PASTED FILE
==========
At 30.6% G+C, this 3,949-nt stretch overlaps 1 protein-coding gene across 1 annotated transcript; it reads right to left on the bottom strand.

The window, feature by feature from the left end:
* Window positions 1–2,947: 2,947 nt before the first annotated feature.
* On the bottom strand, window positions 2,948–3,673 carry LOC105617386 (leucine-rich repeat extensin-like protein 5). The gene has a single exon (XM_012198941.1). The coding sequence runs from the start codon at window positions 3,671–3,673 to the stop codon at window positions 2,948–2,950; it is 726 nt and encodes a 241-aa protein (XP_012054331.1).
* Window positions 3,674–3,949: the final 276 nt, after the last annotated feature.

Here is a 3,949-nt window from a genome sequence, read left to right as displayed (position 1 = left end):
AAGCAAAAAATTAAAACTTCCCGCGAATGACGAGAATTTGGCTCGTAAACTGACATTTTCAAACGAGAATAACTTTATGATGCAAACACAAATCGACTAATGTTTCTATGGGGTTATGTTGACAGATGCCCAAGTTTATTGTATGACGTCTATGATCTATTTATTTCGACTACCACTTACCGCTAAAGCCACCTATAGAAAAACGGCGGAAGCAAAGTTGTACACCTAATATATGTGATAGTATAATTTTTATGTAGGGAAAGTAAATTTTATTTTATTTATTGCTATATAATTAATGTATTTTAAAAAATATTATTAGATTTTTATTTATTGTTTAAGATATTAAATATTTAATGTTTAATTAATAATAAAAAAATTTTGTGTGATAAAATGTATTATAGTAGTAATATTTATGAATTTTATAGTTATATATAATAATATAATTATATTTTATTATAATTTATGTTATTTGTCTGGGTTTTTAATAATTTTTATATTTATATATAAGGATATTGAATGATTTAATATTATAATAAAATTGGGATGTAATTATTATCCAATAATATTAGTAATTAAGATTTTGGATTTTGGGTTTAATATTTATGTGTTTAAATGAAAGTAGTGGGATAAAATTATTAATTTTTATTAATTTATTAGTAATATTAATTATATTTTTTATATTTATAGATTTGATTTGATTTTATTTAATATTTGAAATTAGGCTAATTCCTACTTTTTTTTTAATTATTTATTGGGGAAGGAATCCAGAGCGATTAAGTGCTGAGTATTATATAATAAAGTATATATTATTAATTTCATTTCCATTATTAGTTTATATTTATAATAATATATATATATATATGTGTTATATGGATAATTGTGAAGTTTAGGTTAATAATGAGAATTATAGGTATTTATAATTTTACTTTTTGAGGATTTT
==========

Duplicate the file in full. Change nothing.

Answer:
At 30.6% G+C, this 3,949-nt stretch overlaps 1 protein-coding gene across 1 annotated transcript; it reads right to left on the bottom strand.

The window, feature by feature from the left end:
* Window positions 1–2,947: 2,947 nt before the first annotated feature.
* On the bottom strand, window positions 2,948–3,673 carry LOC105617386 (leucine-rich repeat extensin-like protein 5). The gene has a single exon (XM_012198941.1). The coding sequence runs from the start codon at window positions 3,671–3,673 to the stop codon at window positions 2,948–2,950; it is 726 nt and encodes a 241-aa protein (XP_012054331.1).
* Window positions 3,674–3,949: the final 276 nt, after the last annotated feature.

Here is a 3,949-nt window from a genome sequence, read left to right as displayed (position 1 = left end):
AAGCAAAAAATTAAAACTTCCCGCGAATGACGAGAATTTGGCTCGTAAACTGACATTTTCAAACGAGAATAACTTTATGATGCAAACACAAATCGACTAATGTTTCTATGGGGTTATGTTGACAGATGCCCAAGTTTATTGTATGACGTCTATGATCTATTTATTTCGACTACCACTTACCGCTAAAGCCACCTATAGAAAAACGGCGGAAGCAAAGTTGTACACCTAATATATGTGATAGTATAATTTTTATGTAGGGAAAGTAAATTTTATTTTATTTATTGCTATATAATTAATGTATTTTAAAAAATATTATTAGATTTTTATTTATTGTTTAAGATATTAAATATTTAATGTTTAATTAATAATAAAAAAATTTTGTGTGATAAAATGTATTATAGTAGTAATATTTATGAATTTTATAGTTATATATAATAATATAATTATATTTTATTATAATTTATGTTATTTGTCTGGGTTTTTAATAATTTTTATATTTATATATAAGGATATTGAATGATTTAATATTATAATAAAATTGGGATGTAATTATTATCCAATAATATTAGTAATTAAGATTTTGGATTTTGGGTTTAATATTTATGTGTTTAAATGAAAGTAGTGGGATAAAATTATTAATTTTTATTAATTTATTAGTAATATTAATTATATTTTTTATATTTATAGATTTGATTTGATTTTATTTAATATTTGAAATTAGGCTAATTCCTACTTTTTTTTTAATTATTTATTGGGGAAGGAATCCAGAGCGATTAAGTGCTGAGTATTATATAATAAAGTATATATTATTAATTTCATTTCCATTATTAGTTTATATTTATAATAATATATATATATATATGTGTTATATGGATAATTGTGAAGTTTAGGTTAATAATGAGAATTATAGGTATTTATAATTTTACTTTTTGAGGATTTT